To-day (May 25th) as I was writing this, I was called in haste to see a lady at the climacteric period of life, the mother of a large family, found her frantic with gastralgia with which for years she had often been troubled. A number of persons were in the sick-room, all busily engaged heating irons, ironing paper, etc., to be applied to her stomach. All was excitement; each one had something to do; the same lively scene was presented that I had often witnessed in my erratic days, when I too worked with hot fomentations and drop doses of the first or third dilution, till the perspiration streamed from my face. I thought of the sleepless nights and anxious days I had spent with just such cases, in the vain endeavor to hit upon something that would induce the pain to leave; and yet it kept on all the same. This patient called loudly for chloral, said she could not live without it; that her physician had found that nothing else would do any good; that she had then been having the pain for eight hours, and could endure it no longer. She described the pain as being hard, cramping, burning from the cardiac orifice of the stomach through to the back; not much thirst, no fever, slight nausea, but no vomiting. She was very restless, constantly changing position, walking the floor or rolling on the bed and screaming with pain. She asked again and again, if I would not give her Chloral. I answered very decidedly that I would not. “I believe,” said a lady present, who seemed to have borrowed her argument from the eclectics, “in giving anything that will relieve pain the quickest.” I replied that I did, too, and that the proper homoeopathic remedy was that very thing. I therefore prepared the 50 M. of Arsenicum in water, gave a dessert-spoonful and held my watch to note results. In five minutes, the out-cry and restlessness were less; in eight minutes, the inspirations were slower and fuller; in ten minutes, she said she felt easier; and in twelve minutes, the pain was entirely gone and did not return. Now what becomes of the argument that homoeopathic remedies are slow to act? Could chloral or any other narcotic, by benumbing the senses, have smothered the sensation of pain in less time than it was cured in this instance. And yet the eclectics tell us there is nothing in the high or fluxion potencies; that all traces of the drug had left long ago, or that the pain was about to leave, at any rate. How strange that it is usually about to go by the time the proper homoeopathic remedy and potency are applied; and yet it will as stubbornly resist the eclectic’s art, as be does the only law to which it yields. “Ye Gods, it doth amaze me,” to hear the frivolous excuses made for being ignorant; but the work of the iconoclast is not finished; the idols in the temple of Baal must be broken, though their votaries oppose every advance of truth.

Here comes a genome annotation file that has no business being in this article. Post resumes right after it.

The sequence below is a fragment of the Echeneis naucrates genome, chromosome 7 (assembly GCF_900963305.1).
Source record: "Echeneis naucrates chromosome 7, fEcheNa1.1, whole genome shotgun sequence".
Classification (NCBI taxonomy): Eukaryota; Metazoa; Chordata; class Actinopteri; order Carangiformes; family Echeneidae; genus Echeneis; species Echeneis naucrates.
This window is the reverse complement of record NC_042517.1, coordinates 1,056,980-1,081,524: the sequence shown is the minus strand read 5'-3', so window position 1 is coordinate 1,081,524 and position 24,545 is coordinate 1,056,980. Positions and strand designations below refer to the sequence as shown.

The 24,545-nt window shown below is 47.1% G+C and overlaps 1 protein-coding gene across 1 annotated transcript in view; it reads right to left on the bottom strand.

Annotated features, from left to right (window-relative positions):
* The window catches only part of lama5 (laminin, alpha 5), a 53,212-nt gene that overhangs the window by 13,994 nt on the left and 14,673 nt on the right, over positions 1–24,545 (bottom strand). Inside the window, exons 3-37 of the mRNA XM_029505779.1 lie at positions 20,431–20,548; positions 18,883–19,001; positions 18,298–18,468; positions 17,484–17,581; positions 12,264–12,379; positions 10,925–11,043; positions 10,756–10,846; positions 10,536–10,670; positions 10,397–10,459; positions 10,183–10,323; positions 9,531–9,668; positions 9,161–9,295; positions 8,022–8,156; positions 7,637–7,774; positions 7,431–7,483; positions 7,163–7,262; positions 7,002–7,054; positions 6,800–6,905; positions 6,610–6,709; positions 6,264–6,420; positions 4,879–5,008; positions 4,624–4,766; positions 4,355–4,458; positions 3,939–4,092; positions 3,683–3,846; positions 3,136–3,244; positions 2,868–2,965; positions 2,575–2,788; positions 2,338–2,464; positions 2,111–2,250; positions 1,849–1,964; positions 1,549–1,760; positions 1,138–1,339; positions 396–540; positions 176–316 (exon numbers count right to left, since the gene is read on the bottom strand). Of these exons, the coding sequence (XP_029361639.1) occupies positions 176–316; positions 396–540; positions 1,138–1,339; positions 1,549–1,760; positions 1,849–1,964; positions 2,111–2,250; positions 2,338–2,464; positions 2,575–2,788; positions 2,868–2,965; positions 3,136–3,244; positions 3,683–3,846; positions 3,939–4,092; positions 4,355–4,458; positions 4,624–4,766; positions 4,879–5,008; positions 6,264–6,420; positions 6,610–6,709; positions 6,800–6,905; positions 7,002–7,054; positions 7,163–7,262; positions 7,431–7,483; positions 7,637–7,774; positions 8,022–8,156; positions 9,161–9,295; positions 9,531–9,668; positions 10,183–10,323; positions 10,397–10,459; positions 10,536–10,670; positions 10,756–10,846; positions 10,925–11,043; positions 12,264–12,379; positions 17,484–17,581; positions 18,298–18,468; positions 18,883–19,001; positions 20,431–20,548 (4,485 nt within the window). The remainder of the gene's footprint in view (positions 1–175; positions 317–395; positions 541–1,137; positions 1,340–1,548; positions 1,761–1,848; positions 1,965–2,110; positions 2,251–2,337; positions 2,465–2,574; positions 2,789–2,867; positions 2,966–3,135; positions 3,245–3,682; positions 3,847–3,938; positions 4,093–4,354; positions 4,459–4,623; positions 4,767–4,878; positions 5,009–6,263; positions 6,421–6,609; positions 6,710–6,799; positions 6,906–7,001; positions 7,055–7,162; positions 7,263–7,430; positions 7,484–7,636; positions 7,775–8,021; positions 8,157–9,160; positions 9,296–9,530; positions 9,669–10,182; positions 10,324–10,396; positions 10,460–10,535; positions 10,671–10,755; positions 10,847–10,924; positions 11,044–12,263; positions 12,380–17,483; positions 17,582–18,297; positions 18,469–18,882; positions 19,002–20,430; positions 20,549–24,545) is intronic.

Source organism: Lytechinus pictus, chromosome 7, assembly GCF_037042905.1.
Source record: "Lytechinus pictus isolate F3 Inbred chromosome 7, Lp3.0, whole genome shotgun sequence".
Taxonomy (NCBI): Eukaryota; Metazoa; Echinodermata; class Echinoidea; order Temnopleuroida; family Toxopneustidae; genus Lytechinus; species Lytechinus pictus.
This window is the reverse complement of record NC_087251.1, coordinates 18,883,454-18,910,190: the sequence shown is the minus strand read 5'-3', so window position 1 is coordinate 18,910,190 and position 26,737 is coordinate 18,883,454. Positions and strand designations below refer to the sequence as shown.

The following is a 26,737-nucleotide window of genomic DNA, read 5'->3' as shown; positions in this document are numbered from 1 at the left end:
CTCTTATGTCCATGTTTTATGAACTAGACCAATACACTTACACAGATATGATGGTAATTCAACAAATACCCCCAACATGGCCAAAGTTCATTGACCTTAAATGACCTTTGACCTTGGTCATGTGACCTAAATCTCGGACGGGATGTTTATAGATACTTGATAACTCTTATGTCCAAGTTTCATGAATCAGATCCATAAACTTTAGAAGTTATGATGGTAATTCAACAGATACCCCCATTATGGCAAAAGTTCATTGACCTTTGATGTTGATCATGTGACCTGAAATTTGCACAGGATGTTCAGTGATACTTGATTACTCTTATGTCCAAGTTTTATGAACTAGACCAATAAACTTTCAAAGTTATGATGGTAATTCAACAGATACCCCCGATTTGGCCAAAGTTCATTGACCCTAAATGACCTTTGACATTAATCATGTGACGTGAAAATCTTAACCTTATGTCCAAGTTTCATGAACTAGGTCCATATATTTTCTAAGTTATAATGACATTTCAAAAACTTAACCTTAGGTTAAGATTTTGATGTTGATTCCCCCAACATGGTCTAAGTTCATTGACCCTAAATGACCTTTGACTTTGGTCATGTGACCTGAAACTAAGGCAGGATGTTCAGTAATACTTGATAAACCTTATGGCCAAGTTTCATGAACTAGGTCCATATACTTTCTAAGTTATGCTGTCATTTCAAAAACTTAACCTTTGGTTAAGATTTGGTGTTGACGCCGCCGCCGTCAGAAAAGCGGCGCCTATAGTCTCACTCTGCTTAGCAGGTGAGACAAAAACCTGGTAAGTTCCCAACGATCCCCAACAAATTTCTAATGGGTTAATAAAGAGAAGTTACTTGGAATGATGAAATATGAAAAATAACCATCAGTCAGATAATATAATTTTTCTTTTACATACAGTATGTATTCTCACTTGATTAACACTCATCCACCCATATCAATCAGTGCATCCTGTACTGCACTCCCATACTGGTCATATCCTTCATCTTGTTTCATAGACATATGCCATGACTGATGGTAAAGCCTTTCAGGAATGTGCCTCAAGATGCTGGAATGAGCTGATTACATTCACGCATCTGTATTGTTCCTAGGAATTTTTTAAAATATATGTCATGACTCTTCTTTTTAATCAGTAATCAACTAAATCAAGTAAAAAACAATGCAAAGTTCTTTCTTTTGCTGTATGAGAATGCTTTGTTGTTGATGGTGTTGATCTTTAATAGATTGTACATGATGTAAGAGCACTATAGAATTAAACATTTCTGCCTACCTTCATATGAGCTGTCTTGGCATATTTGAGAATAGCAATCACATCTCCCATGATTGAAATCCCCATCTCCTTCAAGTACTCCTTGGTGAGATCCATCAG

|Source:||The Homoeopathic Physician Vol. 01 No. 07, 1881, pages 351-356|
|Editing:||errors only; interlinks; formatting|